Employers looking to decrease their healthcare costs often rely on workforce adoption of High Deductible Health Plans (HDHPs), which offer both employers and employees lower premiums. Unfortunately, this strategy doesn’t always work out if enrollment in HDHPs (assuming employees are given a choice) fall short of forecasts.
Rightly or wrongly, HDHPs have been saddled with some baggage. Many people have difficulty making the cognitive leap from traditional healthcare plans to HDHPs for a variety of reasons; in part because change is generally difficult for people, but sometimes, it’s simply a fear of the unknown and a matter of not understanding how they work.
While we certainly aren’t advocating that HDHPs are suitable for everyone, they’re a great fit for some — especially those who are otherwise overpaying for health insurance, meaning that they’re paying high premiums, but rarely using their plans.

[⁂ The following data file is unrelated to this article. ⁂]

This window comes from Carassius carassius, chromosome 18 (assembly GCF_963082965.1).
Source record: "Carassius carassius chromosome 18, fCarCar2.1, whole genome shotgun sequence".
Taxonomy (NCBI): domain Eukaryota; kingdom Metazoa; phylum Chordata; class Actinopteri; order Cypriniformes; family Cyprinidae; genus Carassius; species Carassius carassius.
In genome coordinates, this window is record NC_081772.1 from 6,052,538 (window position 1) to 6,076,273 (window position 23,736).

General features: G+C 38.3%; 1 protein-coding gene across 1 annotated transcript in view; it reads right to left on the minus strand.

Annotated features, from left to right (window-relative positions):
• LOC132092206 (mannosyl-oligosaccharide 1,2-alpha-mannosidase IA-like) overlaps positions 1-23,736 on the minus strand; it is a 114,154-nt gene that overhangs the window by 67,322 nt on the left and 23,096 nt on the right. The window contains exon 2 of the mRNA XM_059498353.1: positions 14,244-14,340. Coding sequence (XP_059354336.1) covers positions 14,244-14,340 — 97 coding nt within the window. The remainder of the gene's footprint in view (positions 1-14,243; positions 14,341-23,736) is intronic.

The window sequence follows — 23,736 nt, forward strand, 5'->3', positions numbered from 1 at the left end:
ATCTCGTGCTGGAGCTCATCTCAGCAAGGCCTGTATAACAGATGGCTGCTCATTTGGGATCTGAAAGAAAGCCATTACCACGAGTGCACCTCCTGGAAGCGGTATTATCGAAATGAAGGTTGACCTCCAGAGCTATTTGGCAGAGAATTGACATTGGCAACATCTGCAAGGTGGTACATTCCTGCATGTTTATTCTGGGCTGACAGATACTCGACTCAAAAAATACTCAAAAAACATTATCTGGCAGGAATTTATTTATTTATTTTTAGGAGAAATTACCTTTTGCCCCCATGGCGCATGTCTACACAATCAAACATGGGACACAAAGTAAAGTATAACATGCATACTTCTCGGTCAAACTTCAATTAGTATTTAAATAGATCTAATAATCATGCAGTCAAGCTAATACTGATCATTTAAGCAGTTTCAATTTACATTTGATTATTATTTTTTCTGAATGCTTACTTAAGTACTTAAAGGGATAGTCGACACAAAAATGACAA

Here are some common pitfalls to avoid when designing and marketing a high deductible health plan and suggestions on how to avoid them.
Fear of The Unknown / Lack of Education
For people who have always participated in traditional health plans, HDHPs are difficult to wrap their minds around. Where are the copays? You mean I have to pay for doctor’s visits and prescriptions out-of-pocket until I hit the deductible? This is typically followed by shock as the true cost of medical care and prescription drugs (rather than just copayments) sinks in for the first time.
These are big mental hurdles for people to overcome. It seems more expensive, but oftentimes it’s not. Once people understand how the plans work, they realize they have the potential to save money, but it doesn’t necessarily seem like that when they are paying out of wallet vs. per paycheck deductions.
In this case (as in many cases), education is your friend. Offer extra information about how high deductible health plans work and the advantages they can provide. Illustrate possible savings opportunities with custom side-by-side medical plan comparison tables and several different medical usage scenarios. (Just make sure to remain objective by also illustrating scenarios where an HDHP might not be the best option.)